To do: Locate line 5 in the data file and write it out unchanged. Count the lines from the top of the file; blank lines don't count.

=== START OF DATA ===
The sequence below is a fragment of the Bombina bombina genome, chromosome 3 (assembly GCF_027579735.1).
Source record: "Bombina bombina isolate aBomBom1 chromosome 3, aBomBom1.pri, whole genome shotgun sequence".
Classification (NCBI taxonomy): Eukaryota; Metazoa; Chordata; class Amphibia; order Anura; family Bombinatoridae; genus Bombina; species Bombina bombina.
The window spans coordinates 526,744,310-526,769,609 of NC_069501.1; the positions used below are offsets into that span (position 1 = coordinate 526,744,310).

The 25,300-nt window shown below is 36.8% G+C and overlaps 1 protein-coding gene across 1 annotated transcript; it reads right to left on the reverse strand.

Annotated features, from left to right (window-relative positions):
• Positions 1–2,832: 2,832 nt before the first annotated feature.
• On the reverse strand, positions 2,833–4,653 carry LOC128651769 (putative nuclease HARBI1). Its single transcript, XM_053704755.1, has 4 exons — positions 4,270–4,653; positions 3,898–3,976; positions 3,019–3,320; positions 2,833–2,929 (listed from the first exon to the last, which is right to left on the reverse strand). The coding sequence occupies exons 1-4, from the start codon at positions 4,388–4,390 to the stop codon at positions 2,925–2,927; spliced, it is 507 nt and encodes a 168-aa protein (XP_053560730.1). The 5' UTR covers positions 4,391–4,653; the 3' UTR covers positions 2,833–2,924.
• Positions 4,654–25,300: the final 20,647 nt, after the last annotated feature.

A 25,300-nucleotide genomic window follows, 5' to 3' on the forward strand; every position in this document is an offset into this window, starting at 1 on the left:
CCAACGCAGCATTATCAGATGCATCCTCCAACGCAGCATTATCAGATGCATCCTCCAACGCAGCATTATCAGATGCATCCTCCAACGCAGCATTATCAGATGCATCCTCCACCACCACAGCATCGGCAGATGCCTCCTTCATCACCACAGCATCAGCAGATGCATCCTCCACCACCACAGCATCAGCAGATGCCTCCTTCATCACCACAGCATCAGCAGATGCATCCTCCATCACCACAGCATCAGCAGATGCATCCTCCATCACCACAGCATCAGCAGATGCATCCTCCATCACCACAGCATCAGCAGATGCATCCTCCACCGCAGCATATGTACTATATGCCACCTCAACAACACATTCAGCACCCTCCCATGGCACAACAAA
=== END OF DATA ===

The 25,300-nt window shown below is 36.8% G+C and overlaps 1 protein-coding gene across 1 annotated transcript; it reads right to left on the reverse strand.